Round Table with Oscar
April 14, 2015
Connecting Chatoyer and Jesus Christ

When a person comes at you with a shipload of soldiers and a message, “We are taking control of this land where you live,” you don’t have to ask your neighbour or your leader “What’s going on?”

Sometimes, what we have to struggle against and to struggle for need no explanation; they are transparent and obvious. In other conditions, the need for us to contend for justice and development doesn’t hit us so starkly in the eyes and we need to reflect and to take a second look, and to theorize our way forward.{{more}} In such situations, the contradictions, the relationships that stand in the way, oppressing us, are obscured under a veil. We might even come to accept and believe that these contradictions are for our own good.

We have, during the month of March, celebrated the Garifuna/Kalina hero, Joseph Chatoyer. He and his people faced the transparent and barbaric British forces who wanted to seize, own and exploit their land and people. That was a clear cut struggle between two people with two different visions. When, for example, two people do not confront each other, but where one community finds itself having winners and losers tied into the same jurisdiction, the militants and sheroes need tools and technologies different from Chatoyer’s. One African militant spoke of the “weapon of theory” (Amilcar Cabral, 1961), a discerning wisdom that people cultivate when they take time to reflect on the reality of their personal and social life and the changes that are calling for space to be born and grow.

Which brings me to consider the theoretical perspective of Jesus Christ, which is so deeply obscured and covered up by most of Christian teaching and preaching. The foreparents of the people whom Jesus lived among had a history of being colonized, sem- colonized, and controlled by “foreigners” for most of the “national” history. This means that Jesus had a Chatoyer perspective. He knew violent foreign domination and its effect on masses and classes. Did this influence his mission and message and imagery of the kingdom, or Dominion of God and the kind of persons who would rise to be part of the salvation community?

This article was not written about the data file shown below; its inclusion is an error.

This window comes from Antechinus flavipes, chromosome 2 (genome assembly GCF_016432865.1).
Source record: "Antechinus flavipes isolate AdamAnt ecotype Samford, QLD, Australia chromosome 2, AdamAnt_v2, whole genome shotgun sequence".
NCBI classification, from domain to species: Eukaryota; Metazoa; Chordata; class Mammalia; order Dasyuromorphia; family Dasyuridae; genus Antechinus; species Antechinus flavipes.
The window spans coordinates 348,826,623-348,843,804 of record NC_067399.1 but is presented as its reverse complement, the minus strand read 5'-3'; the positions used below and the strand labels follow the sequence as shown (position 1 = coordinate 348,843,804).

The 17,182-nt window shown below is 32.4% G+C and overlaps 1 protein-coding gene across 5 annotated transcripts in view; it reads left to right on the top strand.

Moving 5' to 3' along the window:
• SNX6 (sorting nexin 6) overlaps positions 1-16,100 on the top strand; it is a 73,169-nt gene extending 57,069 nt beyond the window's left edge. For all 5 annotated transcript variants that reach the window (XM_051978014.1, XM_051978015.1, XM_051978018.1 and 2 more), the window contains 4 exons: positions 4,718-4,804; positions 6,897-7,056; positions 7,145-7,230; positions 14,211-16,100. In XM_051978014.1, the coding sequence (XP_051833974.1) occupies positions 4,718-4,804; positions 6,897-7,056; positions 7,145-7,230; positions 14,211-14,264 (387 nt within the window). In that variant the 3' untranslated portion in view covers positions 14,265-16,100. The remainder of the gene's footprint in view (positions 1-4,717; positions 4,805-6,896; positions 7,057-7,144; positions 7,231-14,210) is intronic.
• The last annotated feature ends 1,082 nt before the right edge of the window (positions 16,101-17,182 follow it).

It seems that a large part of the work that Jesus Christ did was teaching, mentoring, coaching, and consciousness formation and deliverance/salvation demonstrations. He was mobilizing a theory strong community. When he declared “How blessed are those who know they are poor,” (Matt 5.3 NEB) he had to spend years, I believe, to demonstrate its meaning among most of the people. Some understood it in their own way – like the ‘Iscariot Judas.’ We, however, toss it in the garbage bag, for the most part.


For us in SVG, I would declare that there is no deliverance or liberating change coming, unless we resort to our theorizing the deliverance. The obvious billion dollars change we gyrate to every five years is a continuing and consistent dance of domination. The contradiction that oppresses us gets deeper and deeper and we imbibe it like booze addicts – forgive the language. We need new agencies, organs and opportunities that help tear away the veils that hide our reality from us. In that regard, I want to commend Searchlight Newspaper for now reaching its 20th anniversary, the youngest weekly in our pulp library. The Searchlight Team deserves its accolades. The next five years of this newspaper could very well begin a transition or a diversification of its mission, so that it augments its comment and reporting/education function in our community. It can lead the way into a theorizing manual as well – a virtual connection to Chatoyer and also a virtual resurrection of Jesus Christ.